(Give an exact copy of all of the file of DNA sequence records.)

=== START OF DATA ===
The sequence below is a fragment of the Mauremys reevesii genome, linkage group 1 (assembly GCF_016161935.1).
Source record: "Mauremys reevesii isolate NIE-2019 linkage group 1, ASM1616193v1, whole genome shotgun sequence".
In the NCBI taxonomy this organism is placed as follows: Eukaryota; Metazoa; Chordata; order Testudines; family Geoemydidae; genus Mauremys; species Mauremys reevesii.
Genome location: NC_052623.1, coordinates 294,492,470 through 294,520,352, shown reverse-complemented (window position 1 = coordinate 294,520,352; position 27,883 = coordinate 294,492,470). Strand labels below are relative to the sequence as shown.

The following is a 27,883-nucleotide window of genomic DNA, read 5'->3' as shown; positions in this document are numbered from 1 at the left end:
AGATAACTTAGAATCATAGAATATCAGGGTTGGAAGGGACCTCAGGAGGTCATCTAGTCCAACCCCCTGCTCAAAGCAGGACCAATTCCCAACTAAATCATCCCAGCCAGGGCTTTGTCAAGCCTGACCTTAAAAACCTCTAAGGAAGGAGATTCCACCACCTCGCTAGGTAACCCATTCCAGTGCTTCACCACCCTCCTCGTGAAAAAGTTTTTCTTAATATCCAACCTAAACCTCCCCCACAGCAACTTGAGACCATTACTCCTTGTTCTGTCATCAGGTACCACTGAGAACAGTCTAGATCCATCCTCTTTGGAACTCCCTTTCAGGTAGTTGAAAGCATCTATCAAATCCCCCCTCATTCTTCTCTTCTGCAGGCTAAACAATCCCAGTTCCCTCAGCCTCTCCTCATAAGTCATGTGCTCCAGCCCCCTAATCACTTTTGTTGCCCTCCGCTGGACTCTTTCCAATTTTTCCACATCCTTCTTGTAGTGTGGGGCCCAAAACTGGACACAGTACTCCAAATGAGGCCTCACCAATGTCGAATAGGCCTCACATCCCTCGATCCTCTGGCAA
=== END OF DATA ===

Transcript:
The sequence below is a fragment of the Mauremys reevesii genome, linkage group 1 (assembly GCF_016161935.1).
Source record: "Mauremys reevesii isolate NIE-2019 linkage group 1, ASM1616193v1, whole genome shotgun sequence".
In the NCBI taxonomy this organism is placed as follows: Eukaryota; Metazoa; Chordata; order Testudines; family Geoemydidae; genus Mauremys; species Mauremys reevesii.
Genome location: NC_052623.1, coordinates 294,492,470 through 294,520,352, shown reverse-complemented (window position 1 = coordinate 294,520,352; position 27,883 = coordinate 294,492,470). Strand labels below are relative to the sequence as shown.

The following is a 27,883-nucleotide window of genomic DNA, read 5'->3' as shown; positions in this document are numbered from 1 at the left end:
AGATAACTTAGAATCATAGAATATCAGGGTTGGAAGGGACCTCAGGAGGTCATCTAGTCCAACCCCCTGCTCAAAGCAGGACCAATTCCCAACTAAATCATCCCAGCCAGGGCTTTGTCAAGCCTGACCTTAAAAACCTCTAAGGAAGGAGATTCCACCACCTCGCTAGGTAACCCATTCCAGTGCTTCACCACCCTCCTCGTGAAAAAGTTTTTCTTAATATCCAACCTAAACCTCCCCCACAGCAACTTGAGACCATTACTCCTTGTTCTGTCATCAGGTACCACTGAGAACAGTCTAGATCCATCCTCTTTGGAACTCCCTTTCAGGTAGTTGAAAGCATCTATCAAATCCCCCCTCATTCTTCTCTTCTGCAGGCTAAACAATCCCAGTTCCCTCAGCCTCTCCTCATAAGTCATGTGCTCCAGCCCCCTAATCACTTTTGTTGCCCTCCGCTGGACTCTTTCCAATTTTTCCACATCCTTCTTGTAGTGTGGGGCCCAAAACTGGACACAGTACTCCAAATGAGGCCTCACCAATGTCGAATAGGCCTCACATCCCTCGATCCTCTGGCAA